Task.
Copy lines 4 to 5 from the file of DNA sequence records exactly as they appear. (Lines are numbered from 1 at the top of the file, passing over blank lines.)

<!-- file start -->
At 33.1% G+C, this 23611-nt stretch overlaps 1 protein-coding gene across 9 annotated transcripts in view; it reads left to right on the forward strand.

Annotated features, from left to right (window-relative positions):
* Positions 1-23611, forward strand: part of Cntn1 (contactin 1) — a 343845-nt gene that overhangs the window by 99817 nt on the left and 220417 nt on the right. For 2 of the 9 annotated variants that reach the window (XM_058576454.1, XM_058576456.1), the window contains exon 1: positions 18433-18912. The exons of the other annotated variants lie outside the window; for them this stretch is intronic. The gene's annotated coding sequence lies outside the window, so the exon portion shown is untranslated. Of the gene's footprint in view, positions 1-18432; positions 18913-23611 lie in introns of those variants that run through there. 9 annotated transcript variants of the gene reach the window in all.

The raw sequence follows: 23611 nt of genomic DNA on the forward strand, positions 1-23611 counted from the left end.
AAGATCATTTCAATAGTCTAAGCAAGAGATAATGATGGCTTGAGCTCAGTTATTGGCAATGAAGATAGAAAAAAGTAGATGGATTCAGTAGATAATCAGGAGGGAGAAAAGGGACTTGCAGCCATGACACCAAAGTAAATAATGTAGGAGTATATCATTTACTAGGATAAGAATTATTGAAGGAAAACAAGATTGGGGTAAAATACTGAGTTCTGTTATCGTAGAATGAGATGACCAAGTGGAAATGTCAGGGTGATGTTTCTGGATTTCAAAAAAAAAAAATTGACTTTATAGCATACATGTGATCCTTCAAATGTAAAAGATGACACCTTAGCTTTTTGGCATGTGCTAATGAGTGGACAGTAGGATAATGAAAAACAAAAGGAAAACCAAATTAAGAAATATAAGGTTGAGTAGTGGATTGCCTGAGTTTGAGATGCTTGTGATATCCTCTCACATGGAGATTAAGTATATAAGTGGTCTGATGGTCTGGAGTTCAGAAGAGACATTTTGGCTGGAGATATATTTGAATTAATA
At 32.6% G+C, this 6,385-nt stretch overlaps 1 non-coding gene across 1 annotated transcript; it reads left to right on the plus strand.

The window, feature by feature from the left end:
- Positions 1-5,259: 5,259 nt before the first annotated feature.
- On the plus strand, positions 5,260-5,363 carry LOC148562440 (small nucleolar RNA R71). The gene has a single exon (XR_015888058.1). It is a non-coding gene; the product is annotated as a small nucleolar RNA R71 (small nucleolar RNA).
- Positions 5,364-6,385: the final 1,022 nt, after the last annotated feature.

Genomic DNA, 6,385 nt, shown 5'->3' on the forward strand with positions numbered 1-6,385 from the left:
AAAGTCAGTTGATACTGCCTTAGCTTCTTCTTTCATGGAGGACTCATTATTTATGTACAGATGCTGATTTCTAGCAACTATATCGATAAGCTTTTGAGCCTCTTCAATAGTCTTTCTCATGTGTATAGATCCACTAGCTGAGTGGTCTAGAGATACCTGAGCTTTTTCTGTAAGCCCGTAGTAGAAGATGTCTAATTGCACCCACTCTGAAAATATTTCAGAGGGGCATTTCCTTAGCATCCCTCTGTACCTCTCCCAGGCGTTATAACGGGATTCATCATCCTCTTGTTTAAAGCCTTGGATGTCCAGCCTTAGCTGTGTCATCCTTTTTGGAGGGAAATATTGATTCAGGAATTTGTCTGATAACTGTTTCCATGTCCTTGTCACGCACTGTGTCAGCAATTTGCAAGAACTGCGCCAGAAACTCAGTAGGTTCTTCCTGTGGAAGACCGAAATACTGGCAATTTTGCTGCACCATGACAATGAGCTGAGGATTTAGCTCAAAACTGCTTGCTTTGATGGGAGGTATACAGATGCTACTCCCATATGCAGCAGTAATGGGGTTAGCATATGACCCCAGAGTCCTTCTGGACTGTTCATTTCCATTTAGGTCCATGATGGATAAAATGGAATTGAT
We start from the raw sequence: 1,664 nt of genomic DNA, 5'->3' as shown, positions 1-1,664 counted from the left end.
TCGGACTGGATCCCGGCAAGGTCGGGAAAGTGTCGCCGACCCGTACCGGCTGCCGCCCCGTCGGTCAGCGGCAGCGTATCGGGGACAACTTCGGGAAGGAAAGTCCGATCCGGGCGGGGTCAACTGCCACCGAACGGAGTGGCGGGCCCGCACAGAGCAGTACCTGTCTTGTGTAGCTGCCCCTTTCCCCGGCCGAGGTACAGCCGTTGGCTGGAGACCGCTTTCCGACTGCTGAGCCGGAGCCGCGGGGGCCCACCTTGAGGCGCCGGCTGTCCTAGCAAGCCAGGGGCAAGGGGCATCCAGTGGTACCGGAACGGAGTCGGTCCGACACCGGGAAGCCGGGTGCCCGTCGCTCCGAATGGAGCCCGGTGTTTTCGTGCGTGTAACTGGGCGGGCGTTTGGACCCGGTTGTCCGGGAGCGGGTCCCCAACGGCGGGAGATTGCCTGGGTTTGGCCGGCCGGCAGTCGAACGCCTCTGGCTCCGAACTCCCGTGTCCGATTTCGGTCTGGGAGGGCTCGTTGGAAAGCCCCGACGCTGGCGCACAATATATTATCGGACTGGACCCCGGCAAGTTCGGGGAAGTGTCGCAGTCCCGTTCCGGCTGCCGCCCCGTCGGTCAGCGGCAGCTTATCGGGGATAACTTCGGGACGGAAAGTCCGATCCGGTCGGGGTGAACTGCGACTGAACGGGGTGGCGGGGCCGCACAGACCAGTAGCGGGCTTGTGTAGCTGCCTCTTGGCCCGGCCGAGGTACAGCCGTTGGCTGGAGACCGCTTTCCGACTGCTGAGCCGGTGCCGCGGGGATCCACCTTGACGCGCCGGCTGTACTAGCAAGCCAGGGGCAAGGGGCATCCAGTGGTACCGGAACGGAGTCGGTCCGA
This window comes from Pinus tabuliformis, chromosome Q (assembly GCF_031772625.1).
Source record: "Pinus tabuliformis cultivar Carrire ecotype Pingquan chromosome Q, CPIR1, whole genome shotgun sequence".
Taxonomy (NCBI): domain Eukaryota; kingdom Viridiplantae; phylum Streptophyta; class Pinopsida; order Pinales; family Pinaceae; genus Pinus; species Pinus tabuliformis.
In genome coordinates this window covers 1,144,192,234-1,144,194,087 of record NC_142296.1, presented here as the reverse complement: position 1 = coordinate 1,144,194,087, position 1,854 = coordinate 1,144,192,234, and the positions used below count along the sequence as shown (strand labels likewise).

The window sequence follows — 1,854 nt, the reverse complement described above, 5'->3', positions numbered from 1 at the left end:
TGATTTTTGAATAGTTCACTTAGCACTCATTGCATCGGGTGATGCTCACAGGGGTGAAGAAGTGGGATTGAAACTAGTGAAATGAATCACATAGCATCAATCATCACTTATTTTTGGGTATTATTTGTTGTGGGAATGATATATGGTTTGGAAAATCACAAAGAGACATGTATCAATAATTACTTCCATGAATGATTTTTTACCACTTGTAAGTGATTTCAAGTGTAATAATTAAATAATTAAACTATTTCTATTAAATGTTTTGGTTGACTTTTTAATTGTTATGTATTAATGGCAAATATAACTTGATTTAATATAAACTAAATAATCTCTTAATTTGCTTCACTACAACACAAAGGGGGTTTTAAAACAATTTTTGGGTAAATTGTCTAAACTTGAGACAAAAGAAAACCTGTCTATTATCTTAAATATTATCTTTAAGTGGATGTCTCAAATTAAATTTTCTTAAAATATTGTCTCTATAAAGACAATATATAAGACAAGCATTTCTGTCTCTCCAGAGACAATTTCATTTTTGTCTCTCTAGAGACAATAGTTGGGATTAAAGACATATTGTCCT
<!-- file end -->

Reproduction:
The raw sequence follows: 23611 nt of genomic DNA on the forward strand, positions 1-23611 counted from the left end.
AAGATCATTTCAATAGTCTAAGCAAGAGATAATGATGGCTTGAGCTCAGTTATTGGCAATGAAGATAGAAAAAAGTAGATGGATTCAGTAGATAATCAGGAGGGAGAAAAGGGACTTGCAGCCATGACACCAAAGTAAATAATGTAGGAGTATATCATTTACTAGGATAAGAATTATTGAAGGAAAACAAGATTGGGGTAAAATACTGAGTTCTGTTATCGTAGAATGAGATGACCAAGTGGAAATGTCAGGGTGATGTTTCTGGATTTCAAAAAAAAAAAATTGACTTTATAGCATACATGTGATCCTTCAAATGTAAAAGATGACACCTTAGCTTTTTGGCATGTGCTAATGAGTGGACAGTAGGATAATGAAAAACAAAAGGAAAACCAAATTAAGAAATATAAGGTTGAGTAGTGGATTGCCTGAGTTTGAGATGCTTGTGATATCCTCTCACATGGAGATTAAGTATATAAGTGGTCTGATGGTCTGGAGTTCAGAAGAGACATTTTGGCTGGAGATATATTTGAATTAATA